In-Water Target Stabilization: Showing Exactly What You Need to See
Due to natural variations in fluid characteristics (such as water temperature, salinity and density) and the presence of small in-water reflectors (such as moving currents, marine life, and bubbles), the underwater environment is acoustically dynamic and often unpredictable. That’s why we at FarSounder have committed ourselves to building incrementally smarter tools to help keep our customers on the edge of technology and as far from harm’s way as possible. As a result, we’re happy to give a sneak peek of our most intelligent underwater collision avoidance system yet, capable of stabilizing in-water targets detected by the sonar and providing you with the most accurate representation of the water in front of your vessel to date. Our new stabilization feature relies on tracking in-water targets detected across multiple transmit/receive cycles (i.e. “pings”). By grouping these detections and monitoring their movements over time, we can use that information to both filter out unreliable targets, and fill in gaps where we are confident targets should be seen.
As alluded to by our previous blog posting, automatic target tracking will be a major feature of our upcoming software release. Our new software works by clustering detection points, building tracks for those clusters over time using extracted and predicted cluster features, and determining a confidence rating for each track.
In Figure 2, we show a 3D sonar image of the sea floor with two in-water targets. The target locations are shown as a group of red spheres. This is our standard display of in-water targets. Additionally, we show a series of yellow and pink dots behind each group of spheres. These dots represent the historical locations of the targets as the vessel was maneuvering toward them. Such track history information is not normally shown in our user display. However, in this case, we want to illustrate the track histories.
Notice that there are three tracks being built. The two tracks on the right are monitoring real targets that could be potential hazards to the vessel. The track all the way to the left, however, shows that the sonar is “watching” for a potential, but currently unreliable target. The target attached to the middle track is semi-transparent because it was not actually seen in that ping (more on this in “Gap Filling”).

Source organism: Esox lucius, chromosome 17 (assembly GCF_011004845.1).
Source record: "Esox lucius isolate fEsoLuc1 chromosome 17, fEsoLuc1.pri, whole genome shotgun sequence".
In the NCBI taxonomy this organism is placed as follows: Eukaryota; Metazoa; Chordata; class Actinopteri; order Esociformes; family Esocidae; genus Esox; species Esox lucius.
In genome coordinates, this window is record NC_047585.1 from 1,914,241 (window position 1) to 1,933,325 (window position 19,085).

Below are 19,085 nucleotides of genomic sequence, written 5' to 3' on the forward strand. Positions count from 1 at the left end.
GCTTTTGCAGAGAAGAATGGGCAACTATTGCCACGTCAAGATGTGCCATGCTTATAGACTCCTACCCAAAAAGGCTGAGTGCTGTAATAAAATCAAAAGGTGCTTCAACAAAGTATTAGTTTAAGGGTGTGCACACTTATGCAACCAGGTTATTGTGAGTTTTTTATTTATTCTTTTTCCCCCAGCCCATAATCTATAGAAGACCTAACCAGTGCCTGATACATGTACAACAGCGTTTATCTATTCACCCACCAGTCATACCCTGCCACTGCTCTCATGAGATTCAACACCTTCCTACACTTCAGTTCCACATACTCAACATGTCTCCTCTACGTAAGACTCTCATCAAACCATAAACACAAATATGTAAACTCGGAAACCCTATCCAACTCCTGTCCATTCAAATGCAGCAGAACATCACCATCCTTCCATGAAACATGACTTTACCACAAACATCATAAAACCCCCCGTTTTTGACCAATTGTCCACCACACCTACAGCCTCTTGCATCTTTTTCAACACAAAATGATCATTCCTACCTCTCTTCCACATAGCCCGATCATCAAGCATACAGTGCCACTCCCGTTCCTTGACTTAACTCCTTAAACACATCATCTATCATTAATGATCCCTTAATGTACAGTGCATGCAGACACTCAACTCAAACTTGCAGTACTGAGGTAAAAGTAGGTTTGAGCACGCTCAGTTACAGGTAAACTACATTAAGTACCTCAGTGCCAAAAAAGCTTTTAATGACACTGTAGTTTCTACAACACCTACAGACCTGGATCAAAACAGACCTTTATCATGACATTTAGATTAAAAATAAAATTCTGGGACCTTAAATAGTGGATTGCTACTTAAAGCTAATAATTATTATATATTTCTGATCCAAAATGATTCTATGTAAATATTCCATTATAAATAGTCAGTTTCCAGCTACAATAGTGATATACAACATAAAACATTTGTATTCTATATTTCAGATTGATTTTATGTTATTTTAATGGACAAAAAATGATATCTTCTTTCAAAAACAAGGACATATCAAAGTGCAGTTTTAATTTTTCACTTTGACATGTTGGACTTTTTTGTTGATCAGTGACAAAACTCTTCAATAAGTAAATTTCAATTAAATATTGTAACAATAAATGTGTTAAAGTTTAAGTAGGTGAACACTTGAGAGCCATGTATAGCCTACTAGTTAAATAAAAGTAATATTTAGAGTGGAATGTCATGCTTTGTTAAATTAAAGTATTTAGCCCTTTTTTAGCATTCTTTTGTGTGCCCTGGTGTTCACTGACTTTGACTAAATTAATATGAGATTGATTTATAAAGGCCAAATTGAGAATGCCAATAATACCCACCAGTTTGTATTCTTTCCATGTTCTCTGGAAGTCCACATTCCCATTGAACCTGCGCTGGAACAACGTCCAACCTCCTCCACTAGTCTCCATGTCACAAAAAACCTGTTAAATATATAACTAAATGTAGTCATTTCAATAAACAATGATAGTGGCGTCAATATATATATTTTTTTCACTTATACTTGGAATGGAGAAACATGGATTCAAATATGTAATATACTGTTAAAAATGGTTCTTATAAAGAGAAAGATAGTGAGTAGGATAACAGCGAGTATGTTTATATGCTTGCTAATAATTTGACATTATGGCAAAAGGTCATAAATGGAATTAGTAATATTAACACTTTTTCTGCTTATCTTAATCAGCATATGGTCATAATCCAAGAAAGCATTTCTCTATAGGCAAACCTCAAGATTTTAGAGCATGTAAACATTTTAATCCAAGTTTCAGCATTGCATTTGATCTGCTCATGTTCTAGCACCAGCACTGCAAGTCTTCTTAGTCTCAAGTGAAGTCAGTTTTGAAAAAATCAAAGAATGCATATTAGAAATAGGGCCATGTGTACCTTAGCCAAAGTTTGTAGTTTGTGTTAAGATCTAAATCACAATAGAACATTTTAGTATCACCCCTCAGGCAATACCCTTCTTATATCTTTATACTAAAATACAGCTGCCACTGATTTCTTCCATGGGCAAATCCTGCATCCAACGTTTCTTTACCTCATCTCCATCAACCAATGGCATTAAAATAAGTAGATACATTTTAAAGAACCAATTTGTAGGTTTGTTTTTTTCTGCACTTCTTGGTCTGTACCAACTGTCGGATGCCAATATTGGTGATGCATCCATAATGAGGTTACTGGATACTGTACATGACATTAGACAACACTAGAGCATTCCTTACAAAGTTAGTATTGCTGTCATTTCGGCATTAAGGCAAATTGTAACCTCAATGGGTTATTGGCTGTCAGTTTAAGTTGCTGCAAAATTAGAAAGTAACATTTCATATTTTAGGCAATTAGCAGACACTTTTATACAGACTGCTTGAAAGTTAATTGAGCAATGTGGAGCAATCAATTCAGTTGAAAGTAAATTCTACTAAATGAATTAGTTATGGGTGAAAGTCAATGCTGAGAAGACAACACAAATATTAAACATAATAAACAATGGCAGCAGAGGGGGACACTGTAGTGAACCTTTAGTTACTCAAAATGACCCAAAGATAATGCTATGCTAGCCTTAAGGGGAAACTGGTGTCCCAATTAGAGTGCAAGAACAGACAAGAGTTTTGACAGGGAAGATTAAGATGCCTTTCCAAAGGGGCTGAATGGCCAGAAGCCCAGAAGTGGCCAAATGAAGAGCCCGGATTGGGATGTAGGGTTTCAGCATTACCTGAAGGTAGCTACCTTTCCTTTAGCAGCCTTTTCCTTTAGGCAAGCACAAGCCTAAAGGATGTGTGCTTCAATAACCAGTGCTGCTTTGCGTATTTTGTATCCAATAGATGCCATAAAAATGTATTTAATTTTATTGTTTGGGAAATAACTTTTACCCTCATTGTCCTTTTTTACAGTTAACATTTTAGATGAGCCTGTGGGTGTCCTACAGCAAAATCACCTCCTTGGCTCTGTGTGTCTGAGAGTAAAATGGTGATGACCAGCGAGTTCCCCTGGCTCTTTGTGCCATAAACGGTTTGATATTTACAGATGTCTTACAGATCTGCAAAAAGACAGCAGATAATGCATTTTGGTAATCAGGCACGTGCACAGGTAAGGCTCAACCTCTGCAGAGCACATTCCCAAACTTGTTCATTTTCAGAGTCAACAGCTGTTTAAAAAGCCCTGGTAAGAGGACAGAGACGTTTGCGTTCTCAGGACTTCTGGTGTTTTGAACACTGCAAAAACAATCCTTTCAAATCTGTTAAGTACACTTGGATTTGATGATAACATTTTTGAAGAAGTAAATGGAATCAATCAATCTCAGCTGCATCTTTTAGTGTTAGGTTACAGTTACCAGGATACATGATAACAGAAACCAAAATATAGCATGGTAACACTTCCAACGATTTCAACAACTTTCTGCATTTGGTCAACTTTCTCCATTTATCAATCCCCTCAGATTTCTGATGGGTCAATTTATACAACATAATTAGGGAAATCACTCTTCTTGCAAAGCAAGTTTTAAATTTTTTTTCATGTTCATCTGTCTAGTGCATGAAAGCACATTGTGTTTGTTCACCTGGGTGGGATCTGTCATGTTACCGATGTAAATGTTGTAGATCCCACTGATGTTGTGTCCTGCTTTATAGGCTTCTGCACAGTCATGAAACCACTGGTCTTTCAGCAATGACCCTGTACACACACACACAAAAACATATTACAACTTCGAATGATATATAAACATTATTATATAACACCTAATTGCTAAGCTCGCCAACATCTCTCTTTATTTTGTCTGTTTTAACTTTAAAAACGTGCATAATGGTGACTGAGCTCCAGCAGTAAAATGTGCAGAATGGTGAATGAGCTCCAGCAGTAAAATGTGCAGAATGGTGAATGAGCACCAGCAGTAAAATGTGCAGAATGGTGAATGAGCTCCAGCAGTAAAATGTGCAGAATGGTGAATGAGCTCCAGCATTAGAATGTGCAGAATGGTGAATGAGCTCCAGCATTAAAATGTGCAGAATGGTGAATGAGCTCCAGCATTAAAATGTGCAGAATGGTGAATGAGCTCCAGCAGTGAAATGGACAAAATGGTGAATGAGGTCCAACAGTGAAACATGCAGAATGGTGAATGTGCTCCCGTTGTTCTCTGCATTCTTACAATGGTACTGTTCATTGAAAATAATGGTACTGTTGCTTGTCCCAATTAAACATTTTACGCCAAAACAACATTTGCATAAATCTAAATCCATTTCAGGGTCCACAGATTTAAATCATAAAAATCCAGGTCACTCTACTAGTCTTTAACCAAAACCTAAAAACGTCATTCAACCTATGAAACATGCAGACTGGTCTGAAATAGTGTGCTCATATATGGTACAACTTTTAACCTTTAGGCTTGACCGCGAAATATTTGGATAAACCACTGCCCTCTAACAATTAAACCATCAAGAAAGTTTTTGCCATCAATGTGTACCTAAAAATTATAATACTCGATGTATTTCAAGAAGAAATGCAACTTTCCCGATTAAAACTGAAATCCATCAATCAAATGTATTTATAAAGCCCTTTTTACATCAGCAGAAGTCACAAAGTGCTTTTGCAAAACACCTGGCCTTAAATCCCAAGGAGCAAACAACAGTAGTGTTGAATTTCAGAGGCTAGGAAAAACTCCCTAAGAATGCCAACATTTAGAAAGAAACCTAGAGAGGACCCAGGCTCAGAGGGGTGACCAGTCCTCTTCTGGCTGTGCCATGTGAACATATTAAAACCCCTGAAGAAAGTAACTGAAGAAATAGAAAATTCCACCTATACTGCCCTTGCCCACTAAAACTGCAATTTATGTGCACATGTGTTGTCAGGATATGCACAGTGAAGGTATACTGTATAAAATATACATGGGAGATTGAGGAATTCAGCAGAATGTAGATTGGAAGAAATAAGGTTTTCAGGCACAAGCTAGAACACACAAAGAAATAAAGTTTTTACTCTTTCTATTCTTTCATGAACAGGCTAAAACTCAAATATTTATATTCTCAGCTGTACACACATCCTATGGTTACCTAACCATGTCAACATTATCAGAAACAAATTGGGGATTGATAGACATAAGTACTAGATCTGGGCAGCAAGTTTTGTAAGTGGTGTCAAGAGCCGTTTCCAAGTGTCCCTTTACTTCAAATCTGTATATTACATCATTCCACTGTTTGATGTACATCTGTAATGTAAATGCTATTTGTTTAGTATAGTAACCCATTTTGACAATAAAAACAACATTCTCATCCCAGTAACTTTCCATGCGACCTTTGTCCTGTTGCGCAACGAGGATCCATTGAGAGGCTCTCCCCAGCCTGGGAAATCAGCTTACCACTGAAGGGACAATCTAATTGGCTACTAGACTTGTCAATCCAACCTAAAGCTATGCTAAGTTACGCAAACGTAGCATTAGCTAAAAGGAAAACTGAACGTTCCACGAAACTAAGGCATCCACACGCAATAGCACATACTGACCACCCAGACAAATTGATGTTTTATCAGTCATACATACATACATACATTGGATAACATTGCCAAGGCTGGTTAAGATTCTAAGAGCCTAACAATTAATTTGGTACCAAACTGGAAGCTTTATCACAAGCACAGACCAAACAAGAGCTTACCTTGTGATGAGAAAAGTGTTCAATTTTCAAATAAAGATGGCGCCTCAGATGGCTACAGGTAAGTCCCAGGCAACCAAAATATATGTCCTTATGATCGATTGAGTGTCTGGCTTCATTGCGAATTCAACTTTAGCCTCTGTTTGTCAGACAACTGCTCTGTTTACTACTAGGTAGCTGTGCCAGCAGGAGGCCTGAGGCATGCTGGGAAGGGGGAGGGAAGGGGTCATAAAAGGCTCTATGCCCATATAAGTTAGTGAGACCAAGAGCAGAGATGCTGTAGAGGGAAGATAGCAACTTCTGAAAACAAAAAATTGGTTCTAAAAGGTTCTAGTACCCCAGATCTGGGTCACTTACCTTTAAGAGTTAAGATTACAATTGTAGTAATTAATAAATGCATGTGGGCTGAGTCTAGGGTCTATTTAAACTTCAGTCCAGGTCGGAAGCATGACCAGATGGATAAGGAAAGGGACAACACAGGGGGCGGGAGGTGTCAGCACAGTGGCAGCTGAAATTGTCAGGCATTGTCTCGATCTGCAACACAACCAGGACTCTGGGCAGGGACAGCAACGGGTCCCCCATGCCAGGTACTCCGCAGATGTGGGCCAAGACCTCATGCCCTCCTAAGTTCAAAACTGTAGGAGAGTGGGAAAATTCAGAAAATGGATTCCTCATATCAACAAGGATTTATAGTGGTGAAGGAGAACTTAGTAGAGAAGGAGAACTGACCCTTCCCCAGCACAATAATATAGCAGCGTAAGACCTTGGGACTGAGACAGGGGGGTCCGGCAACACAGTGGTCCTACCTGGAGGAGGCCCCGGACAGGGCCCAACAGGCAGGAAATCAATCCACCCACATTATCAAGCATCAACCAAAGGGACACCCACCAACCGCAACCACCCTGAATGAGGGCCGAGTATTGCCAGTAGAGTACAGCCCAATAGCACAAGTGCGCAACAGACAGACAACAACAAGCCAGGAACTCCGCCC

To better understand how this works, the following video gives a top-down example of this new feature in action. In the video, you can see how the system keeps track of targets over time.
Temporal-Based Noise Filtering
Tracking these targets doesn’t mean distracting you with lines, though. Rather, it means having more information about what’s in front of the vessel. One of the major benefits of measuring track reliability is being able to hide targets that are most likely the result of noisy data. Sometimes a wave slap, engine noise, or fleeting bubble can create a signal that is mistaken for a possible in-water target. These are transient “noises” that should ideally be filtered from the user display. By hiding all targets that are part of a track with a low reliability rating, the number of false positives presented to the user can be dramatically reduced. This next video shows exactly that taking place in a particularly noisy environment.
As described above, sometimes the signals detected by the sonar are not reliable. At other times, though, the sonar is unable to detect a real target with just a single ping. Some objects, such as buoys, have naturally inconsistent reflectivities and will appear clearly at one ping and then turn into all but invisible "stealth" targets at the next ping due to only a slight change in orientation. Other objects may be obscured or hidden behind larger or louder targets as your vessel's perspective changes. In other cases, transient bubble clouds or fish schools may block some of the sonar’s transmitted energy.
Using expectational knowledge of these previously seen objects allows us to fill in those temporary blind spots, giving you more confidence that when you use a FarSounder, you’re seeing the whole picture of what’s in front of you. We call this new capability “gap filling”. In these cases, target tracking allows the sonar software to predict where that “missing” target should be and display a synthetic target in the predicted location. This is similar to persistence on radar systems. Synthetic targets are transparent relative to our confidence in them so that you have as much information as possible with a very natural feel. The video below demonstrates a situation where gap filling improves the situational awareness of the user.